This is one of the stories of the English writer about the well-known detective Sherlock Holmes. One elderly governess seeks help from him. She asks Mr. Holmes to find her ward Lady Frances. Every two weeks the governess used to get letters from Lady Frances Carfax. But she got no letters for the last five weeks. The fortune of Lady Frances is modest. Still she inherited some rarest jewels. She always carries them with her. Sherlock Holmes is very busy so he lets his best friend Dr. Watson investigate this case. The doctor goes to Switzerland. He arrives at the hotel where Lady Frances usually stops at. Dr. Watson does not find her. Watson finds out that she had suddenly left in an unknown direction. Before that, a man with a beard visited Lady Frances. The truth is that this stranger haunted her.Download Ebook Download AudioBook
The Disappearance of Lady Frances Carfax by Conan Doyle
I was sitting in Sherlock Holmes’s rooms in Baker Street. He was looking at my boots.
‘Why Turkish?’ he asked.
‘They’re made in England,’ I replied. ‘I bought them yesterday.’
‘I can see that!’ he said. ‘Anyway, I didn’t mean your boots. I meant the bath. Why did you have a Turkish bath?’
‘It’s good for my health,’ I said. ‘I wanted a change.’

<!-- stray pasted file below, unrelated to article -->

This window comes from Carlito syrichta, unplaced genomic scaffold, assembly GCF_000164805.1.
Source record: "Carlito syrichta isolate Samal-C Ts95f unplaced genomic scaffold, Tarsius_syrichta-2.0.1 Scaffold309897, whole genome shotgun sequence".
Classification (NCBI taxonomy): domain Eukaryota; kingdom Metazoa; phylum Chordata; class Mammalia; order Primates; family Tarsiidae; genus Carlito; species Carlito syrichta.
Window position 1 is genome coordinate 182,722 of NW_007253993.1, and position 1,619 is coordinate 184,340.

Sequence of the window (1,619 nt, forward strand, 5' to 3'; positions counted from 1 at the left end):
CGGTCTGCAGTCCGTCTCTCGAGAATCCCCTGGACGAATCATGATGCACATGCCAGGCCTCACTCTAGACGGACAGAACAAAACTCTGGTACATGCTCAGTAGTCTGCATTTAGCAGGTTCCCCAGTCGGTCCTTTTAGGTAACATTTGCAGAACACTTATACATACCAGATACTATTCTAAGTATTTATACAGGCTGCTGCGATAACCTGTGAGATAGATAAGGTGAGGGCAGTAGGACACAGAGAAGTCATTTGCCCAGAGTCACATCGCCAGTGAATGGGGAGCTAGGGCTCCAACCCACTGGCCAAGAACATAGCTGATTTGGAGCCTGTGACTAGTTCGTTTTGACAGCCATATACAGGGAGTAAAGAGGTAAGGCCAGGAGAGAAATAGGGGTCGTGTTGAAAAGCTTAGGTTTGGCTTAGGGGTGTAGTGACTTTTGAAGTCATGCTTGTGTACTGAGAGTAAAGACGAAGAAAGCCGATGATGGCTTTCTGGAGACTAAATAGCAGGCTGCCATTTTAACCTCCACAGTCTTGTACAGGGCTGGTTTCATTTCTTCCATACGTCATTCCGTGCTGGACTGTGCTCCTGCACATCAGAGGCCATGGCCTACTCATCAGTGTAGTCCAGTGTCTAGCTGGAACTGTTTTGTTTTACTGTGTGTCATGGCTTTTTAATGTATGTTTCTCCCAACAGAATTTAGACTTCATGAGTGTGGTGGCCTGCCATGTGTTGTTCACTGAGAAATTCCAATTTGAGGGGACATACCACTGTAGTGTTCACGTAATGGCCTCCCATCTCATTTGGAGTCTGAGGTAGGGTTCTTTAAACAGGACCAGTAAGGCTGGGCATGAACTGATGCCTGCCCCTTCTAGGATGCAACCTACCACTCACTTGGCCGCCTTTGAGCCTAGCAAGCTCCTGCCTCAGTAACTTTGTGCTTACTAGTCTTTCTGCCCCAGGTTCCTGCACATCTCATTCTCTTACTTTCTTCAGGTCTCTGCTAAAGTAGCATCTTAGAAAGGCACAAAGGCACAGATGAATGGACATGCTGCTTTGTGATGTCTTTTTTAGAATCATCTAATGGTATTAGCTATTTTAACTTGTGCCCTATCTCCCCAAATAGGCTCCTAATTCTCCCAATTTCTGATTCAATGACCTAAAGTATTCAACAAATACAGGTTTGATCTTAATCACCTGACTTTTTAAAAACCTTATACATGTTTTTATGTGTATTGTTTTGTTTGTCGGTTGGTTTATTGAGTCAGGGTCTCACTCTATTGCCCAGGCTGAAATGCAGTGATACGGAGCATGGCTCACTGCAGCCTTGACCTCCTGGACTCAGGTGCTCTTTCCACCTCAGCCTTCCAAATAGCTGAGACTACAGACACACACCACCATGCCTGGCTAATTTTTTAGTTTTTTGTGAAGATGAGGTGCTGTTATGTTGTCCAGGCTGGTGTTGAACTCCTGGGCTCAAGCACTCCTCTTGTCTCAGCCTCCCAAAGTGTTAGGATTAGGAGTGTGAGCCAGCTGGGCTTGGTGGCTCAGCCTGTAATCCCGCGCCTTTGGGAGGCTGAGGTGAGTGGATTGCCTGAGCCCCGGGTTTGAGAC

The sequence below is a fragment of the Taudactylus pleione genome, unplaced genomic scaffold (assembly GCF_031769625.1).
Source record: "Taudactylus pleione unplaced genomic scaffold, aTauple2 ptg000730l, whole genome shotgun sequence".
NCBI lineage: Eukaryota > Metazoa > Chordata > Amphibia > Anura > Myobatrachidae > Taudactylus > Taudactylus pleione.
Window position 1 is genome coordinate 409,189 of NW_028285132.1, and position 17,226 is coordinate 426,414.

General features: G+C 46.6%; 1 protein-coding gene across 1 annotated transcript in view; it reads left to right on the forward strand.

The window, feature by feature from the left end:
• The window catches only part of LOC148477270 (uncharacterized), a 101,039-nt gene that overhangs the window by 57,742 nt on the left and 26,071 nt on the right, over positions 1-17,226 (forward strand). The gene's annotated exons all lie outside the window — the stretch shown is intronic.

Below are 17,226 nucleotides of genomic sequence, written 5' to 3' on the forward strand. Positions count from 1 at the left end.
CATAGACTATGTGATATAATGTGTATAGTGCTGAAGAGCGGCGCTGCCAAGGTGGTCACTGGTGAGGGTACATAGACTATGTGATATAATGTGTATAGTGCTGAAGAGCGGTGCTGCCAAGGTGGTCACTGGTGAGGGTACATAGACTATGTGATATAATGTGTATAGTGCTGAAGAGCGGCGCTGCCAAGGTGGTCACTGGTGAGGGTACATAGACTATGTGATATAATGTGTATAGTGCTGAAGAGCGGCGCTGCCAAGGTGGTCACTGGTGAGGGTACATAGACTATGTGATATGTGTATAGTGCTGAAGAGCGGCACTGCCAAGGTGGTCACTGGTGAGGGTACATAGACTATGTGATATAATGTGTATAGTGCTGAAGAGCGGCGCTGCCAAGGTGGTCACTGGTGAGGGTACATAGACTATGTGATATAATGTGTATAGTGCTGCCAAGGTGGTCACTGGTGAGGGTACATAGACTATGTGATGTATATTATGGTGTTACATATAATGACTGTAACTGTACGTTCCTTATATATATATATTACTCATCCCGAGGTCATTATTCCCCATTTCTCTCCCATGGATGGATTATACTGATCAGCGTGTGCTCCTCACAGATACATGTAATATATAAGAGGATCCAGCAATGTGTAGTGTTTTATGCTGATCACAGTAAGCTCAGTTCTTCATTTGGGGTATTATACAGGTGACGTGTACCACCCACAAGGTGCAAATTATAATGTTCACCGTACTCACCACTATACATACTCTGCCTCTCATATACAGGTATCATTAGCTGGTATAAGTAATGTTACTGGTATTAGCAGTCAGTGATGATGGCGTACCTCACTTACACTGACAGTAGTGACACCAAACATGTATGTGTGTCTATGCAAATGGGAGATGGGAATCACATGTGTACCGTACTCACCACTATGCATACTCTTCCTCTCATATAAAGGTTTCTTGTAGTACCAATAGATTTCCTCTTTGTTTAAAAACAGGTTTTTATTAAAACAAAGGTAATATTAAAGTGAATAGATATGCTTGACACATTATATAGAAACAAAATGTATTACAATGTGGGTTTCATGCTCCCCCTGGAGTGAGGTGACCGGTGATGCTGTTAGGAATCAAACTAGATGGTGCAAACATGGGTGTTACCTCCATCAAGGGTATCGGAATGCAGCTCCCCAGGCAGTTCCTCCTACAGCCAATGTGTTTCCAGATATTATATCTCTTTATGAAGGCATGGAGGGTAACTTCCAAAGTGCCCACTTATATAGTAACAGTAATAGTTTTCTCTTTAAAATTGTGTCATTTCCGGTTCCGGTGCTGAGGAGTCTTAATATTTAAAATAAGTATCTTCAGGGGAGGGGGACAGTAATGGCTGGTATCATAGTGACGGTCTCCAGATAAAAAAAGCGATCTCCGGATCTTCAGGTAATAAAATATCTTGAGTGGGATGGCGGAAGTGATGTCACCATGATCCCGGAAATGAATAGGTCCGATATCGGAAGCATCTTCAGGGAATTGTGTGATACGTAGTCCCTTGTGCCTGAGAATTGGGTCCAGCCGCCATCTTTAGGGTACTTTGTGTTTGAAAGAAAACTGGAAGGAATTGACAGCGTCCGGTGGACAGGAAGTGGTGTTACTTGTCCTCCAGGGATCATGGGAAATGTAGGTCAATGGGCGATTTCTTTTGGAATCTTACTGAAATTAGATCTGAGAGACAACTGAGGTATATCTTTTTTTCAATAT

‘You shouldn’t let the assistants at the baths tie your boot laces. You tie them better yourself.’
I looked at my laces and saw the knot was in fact tied a little differently to the way I usually tied my knots.
‘Incredible!’ I thought. ‘He notices the smallest differences!’
‘If you really want a change, Watson, I have a job for you. You can go to Switzerland, all expenses paid. I have a case I must investigate there but I don’t want to go too far away. Besides, I prefer my housekeeper’s cooking to the food abroad. Mrs Hudson makes an excellent lunch, if you’d like to stay.’
‘Thank you,’ I replied. ‘But I can’t stop, I must go back home.’ Holmes ordered lunch anyway.
‘I think Scotland Yard would prefer to see me in London,’ he continued. ‘There’s one criminal in particular who will happily take advantage of my absence, but that is not something I can discuss at this moment.’
‘I’d like to hear more,’ I said.
‘Lady Frances Carfax,’ he began, ‘the daughter of the late Earl of Rufton, is around forty years old. She is very beautiful for her age. She has the advantage of wealth and the disadvantage of having none of her own. Her brother owns the family home whereas she has no fixed address and no husband. She has some valuable Spanish jewellery, which she carries with her everywhere. I’m afraid that she may be in danger.’
‘I don’t understand,’ I said. ‘Is Lady Frances Carfax in Switzerland?’
‘An interesting question,’ he replied. ‘Is she there or somewhere else? Is she alive or is she dead? Her family last heard from her more than five weeks ago. She has a friend in England she often writes to. She has had no letters from her.’
‘Has anyone seen her?’ I asked…